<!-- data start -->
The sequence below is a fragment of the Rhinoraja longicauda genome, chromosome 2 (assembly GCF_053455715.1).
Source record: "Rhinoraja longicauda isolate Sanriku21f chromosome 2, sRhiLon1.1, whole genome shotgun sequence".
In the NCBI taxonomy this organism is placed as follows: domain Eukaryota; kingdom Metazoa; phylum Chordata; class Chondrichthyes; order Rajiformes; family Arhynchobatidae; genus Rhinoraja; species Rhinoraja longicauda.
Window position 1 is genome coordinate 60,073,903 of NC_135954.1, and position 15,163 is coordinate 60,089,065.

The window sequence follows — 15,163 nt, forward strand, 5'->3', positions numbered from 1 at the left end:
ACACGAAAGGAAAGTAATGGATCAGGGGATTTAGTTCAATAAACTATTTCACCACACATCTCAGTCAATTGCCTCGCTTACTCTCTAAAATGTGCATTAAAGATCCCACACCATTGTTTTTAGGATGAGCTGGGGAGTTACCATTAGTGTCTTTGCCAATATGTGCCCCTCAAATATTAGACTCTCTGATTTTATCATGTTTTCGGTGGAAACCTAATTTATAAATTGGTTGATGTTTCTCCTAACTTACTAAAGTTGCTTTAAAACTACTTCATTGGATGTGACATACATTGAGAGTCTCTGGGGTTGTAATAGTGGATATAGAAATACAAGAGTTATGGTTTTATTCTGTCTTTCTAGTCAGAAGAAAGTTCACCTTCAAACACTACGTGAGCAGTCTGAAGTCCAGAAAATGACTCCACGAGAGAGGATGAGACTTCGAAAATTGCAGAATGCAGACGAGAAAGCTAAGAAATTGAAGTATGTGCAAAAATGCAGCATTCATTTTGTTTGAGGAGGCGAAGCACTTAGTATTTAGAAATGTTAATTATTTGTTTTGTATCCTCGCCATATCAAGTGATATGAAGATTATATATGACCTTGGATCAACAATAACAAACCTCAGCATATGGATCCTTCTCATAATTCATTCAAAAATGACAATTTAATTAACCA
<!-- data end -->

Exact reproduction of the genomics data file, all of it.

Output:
The sequence below is a fragment of the Rhinoraja longicauda genome, chromosome 2 (assembly GCF_053455715.1).
Source record: "Rhinoraja longicauda isolate Sanriku21f chromosome 2, sRhiLon1.1, whole genome shotgun sequence".
In the NCBI taxonomy this organism is placed as follows: domain Eukaryota; kingdom Metazoa; phylum Chordata; class Chondrichthyes; order Rajiformes; family Arhynchobatidae; genus Rhinoraja; species Rhinoraja longicauda.
Window position 1 is genome coordinate 60,073,903 of NC_135954.1, and position 15,163 is coordinate 60,089,065.

The window sequence follows — 15,163 nt, forward strand, 5'->3', positions numbered from 1 at the left end:
ACACGAAAGGAAAGTAATGGATCAGGGGATTTAGTTCAATAAACTATTTCACCACACATCTCAGTCAATTGCCTCGCTTACTCTCTAAAATGTGCATTAAAGATCCCACACCATTGTTTTTAGGATGAGCTGGGGAGTTACCATTAGTGTCTTTGCCAATATGTGCCCCTCAAATATTAGACTCTCTGATTTTATCATGTTTTCGGTGGAAACCTAATTTATAAATTGGTTGATGTTTCTCCTAACTTACTAAAGTTGCTTTAAAACTACTTCATTGGATGTGACATACATTGAGAGTCTCTGGGGTTGTAATAGTGGATATAGAAATACAAGAGTTATGGTTTTATTCTGTCTTTCTAGTCAGAAGAAAGTTCACCTTCAAACACTACGTGAGCAGTCTGAAGTCCAGAAAATGACTCCACGAGAGAGGATGAGACTTCGAAAATTGCAGAATGCAGACGAGAAAGCTAAGAAATTGAAGTATGTGCAAAAATGCAGCATTCATTTTGTTTGAGGAGGCGAAGCACTTAGTATTTAGAAATGTTAATTATTTGTTTTGTATCCTCGCCATATCAAGTGATATGAAGATTATATATGACCTTGGATCAACAATAACAAACCTCAGCATATGGATCCTTCTCATAATTCATTCAAAAATGACAATTTAATTAACCA